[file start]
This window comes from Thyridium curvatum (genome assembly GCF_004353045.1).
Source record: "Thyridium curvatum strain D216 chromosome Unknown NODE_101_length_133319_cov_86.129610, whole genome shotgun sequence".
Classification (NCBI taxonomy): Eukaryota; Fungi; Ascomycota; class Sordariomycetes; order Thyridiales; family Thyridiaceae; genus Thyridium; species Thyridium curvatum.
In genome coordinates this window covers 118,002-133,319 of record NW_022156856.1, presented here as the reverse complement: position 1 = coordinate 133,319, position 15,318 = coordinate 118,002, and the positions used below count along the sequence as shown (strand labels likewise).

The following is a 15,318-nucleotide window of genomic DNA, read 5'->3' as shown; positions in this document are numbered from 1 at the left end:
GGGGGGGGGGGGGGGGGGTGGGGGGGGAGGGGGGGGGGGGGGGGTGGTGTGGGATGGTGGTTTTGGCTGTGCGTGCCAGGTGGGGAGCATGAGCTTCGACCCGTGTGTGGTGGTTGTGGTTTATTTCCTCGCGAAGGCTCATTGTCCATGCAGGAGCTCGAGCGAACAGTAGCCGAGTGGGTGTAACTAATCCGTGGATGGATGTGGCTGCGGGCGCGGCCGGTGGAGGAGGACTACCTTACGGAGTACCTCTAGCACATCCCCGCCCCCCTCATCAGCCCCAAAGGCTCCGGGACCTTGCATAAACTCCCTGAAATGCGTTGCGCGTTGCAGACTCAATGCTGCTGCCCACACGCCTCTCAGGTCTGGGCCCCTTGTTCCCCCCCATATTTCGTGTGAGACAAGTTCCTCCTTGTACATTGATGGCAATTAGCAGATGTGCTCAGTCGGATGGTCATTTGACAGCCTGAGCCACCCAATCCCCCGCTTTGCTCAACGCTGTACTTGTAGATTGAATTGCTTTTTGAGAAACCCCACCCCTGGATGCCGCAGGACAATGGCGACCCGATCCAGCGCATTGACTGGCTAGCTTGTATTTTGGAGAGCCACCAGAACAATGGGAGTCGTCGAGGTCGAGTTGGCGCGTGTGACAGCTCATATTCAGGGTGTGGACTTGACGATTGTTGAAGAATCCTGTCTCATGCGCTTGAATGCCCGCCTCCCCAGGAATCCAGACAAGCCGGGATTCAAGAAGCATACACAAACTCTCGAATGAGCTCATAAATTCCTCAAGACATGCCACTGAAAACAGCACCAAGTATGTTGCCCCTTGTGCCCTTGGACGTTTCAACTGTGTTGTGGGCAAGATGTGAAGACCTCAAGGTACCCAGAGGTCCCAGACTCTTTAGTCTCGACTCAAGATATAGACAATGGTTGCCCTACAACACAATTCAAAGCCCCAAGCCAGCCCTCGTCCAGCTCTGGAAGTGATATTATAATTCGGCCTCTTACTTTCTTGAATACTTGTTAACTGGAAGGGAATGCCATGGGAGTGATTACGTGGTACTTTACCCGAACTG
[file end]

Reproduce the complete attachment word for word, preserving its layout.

This window comes from Thyridium curvatum (genome assembly GCF_004353045.1).
Source record: "Thyridium curvatum strain D216 chromosome Unknown NODE_101_length_133319_cov_86.129610, whole genome shotgun sequence".
Classification (NCBI taxonomy): Eukaryota; Fungi; Ascomycota; class Sordariomycetes; order Thyridiales; family Thyridiaceae; genus Thyridium; species Thyridium curvatum.
In genome coordinates this window covers 118,002-133,319 of record NW_022156856.1, presented here as the reverse complement: position 1 = coordinate 133,319, position 15,318 = coordinate 118,002, and the positions used below count along the sequence as shown (strand labels likewise).

The following is a 15,318-nucleotide window of genomic DNA, read 5'->3' as shown; positions in this document are numbered from 1 at the left end:
GGGGGGGGGGGGGGGGGGTGGGGGGGGAGGGGGGGGGGGGGGGGTGGTGTGGGATGGTGGTTTTGGCTGTGCGTGCCAGGTGGGGAGCATGAGCTTCGACCCGTGTGTGGTGGTTGTGGTTTATTTCCTCGCGAAGGCTCATTGTCCATGCAGGAGCTCGAGCGAACAGTAGCCGAGTGGGTGTAACTAATCCGTGGATGGATGTGGCTGCGGGCGCGGCCGGTGGAGGAGGACTACCTTACGGAGTACCTCTAGCACATCCCCGCCCCCCTCATCAGCCCCAAAGGCTCCGGGACCTTGCATAAACTCCCTGAAATGCGTTGCGCGTTGCAGACTCAATGCTGCTGCCCACACGCCTCTCAGGTCTGGGCCCCTTGTTCCCCCCCATATTTCGTGTGAGACAAGTTCCTCCTTGTACATTGATGGCAATTAGCAGATGTGCTCAGTCGGATGGTCATTTGACAGCCTGAGCCACCCAATCCCCCGCTTTGCTCAACGCTGTACTTGTAGATTGAATTGCTTTTTGAGAAACCCCACCCCTGGATGCCGCAGGACAATGGCGACCCGATCCAGCGCATTGACTGGCTAGCTTGTATTTTGGAGAGCCACCAGAACAATGGGAGTCGTCGAGGTCGAGTTGGCGCGTGTGACAGCTCATATTCAGGGTGTGGACTTGACGATTGTTGAAGAATCCTGTCTCATGCGCTTGAATGCCCGCCTCCCCAGGAATCCAGACAAGCCGGGATTCAAGAAGCATACACAAACTCTCGAATGAGCTCATAAATTCCTCAAGACATGCCACTGAAAACAGCACCAAGTATGTTGCCCCTTGTGCCCTTGGACGTTTCAACTGTGTTGTGGGCAAGATGTGAAGACCTCAAGGTACCCAGAGGTCCCAGACTCTTTAGTCTCGACTCAAGATATAGACAATGGTTGCCCTACAACACAATTCAAAGCCCCAAGCCAGCCCTCGTCCAGCTCTGGAAGTGATATTATAATTCGGCCTCTTACTTTCTTGAATACTTGTTAACTGGAAGGGAATGCCATGGGAGTGATTACGTGGTACTTTACCCGAACTG